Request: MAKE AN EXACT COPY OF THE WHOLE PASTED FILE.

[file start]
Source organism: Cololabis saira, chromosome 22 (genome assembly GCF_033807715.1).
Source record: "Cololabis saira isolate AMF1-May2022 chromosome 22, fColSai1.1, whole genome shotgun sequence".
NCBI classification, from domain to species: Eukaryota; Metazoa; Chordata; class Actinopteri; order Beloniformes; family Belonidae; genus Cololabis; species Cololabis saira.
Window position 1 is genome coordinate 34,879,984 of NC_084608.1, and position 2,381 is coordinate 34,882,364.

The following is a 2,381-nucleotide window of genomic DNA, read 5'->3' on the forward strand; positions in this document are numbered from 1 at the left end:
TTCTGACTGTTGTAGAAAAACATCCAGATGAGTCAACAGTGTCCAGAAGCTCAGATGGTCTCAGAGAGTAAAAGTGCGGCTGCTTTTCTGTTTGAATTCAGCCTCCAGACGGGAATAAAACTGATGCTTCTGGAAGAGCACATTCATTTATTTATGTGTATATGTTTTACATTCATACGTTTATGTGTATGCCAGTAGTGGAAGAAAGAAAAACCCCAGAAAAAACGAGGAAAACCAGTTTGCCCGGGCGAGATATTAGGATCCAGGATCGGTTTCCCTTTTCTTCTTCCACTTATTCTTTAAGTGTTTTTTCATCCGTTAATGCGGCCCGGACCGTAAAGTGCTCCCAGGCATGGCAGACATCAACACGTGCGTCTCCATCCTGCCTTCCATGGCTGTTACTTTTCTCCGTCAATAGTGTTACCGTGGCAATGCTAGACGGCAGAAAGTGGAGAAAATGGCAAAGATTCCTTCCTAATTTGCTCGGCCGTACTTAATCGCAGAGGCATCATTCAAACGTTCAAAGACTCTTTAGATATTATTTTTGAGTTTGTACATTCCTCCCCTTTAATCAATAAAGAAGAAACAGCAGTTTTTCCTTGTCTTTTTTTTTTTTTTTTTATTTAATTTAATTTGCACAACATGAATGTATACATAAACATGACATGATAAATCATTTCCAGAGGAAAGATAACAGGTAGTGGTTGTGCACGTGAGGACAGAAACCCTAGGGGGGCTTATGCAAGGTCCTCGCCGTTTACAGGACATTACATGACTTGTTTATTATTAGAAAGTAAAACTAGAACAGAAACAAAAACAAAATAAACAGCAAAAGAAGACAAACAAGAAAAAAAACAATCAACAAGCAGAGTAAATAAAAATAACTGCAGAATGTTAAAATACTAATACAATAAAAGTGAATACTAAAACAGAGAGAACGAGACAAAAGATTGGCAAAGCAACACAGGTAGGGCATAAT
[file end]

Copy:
Source organism: Cololabis saira, chromosome 22 (genome assembly GCF_033807715.1).
Source record: "Cololabis saira isolate AMF1-May2022 chromosome 22, fColSai1.1, whole genome shotgun sequence".
NCBI classification, from domain to species: Eukaryota; Metazoa; Chordata; class Actinopteri; order Beloniformes; family Belonidae; genus Cololabis; species Cololabis saira.
Window position 1 is genome coordinate 34,879,984 of NC_084608.1, and position 2,381 is coordinate 34,882,364.

The following is a 2,381-nucleotide window of genomic DNA, read 5'->3' on the forward strand; positions in this document are numbered from 1 at the left end:
TTCTGACTGTTGTAGAAAAACATCCAGATGAGTCAACAGTGTCCAGAAGCTCAGATGGTCTCAGAGAGTAAAAGTGCGGCTGCTTTTCTGTTTGAATTCAGCCTCCAGACGGGAATAAAACTGATGCTTCTGGAAGAGCACATTCATTTATTTATGTGTATATGTTTTACATTCATACGTTTATGTGTATGCCAGTAGTGGAAGAAAGAAAAACCCCAGAAAAAACGAGGAAAACCAGTTTGCCCGGGCGAGATATTAGGATCCAGGATCGGTTTCCCTTTTCTTCTTCCACTTATTCTTTAAGTGTTTTTTCATCCGTTAATGCGGCCCGGACCGTAAAGTGCTCCCAGGCATGGCAGACATCAACACGTGCGTCTCCATCCTGCCTTCCATGGCTGTTACTTTTCTCCGTCAATAGTGTTACCGTGGCAATGCTAGACGGCAGAAAGTGGAGAAAATGGCAAAGATTCCTTCCTAATTTGCTCGGCCGTACTTAATCGCAGAGGCATCATTCAAACGTTCAAAGACTCTTTAGATATTATTTTTGAGTTTGTACATTCCTCCCCTTTAATCAATAAAGAAGAAACAGCAGTTTTTCCTTGTCTTTTTTTTTTTTTTTTTATTTAATTTAATTTGCACAACATGAATGTATACATAAACATGACATGATAAATCATTTCCAGAGGAAAGATAACAGGTAGTGGTTGTGCACGTGAGGACAGAAACCCTAGGGGGGCTTATGCAAGGTCCTCGCCGTTTACAGGACATTACATGACTTGTTTATTATTAGAAAGTAAAACTAGAACAGAAACAAAAACAAAATAAACAGCAAAAGAAGACAAACAAGAAAAAAAACAATCAACAAGCAGAGTAAATAAAAATAACTGCAGAATGTTAAAATACTAATACAATAAAAGTGAATACTAAAACAGAGAGAACGAGACAAAAGATTGGCAAAGCAACACAGGTAGGGCATAAT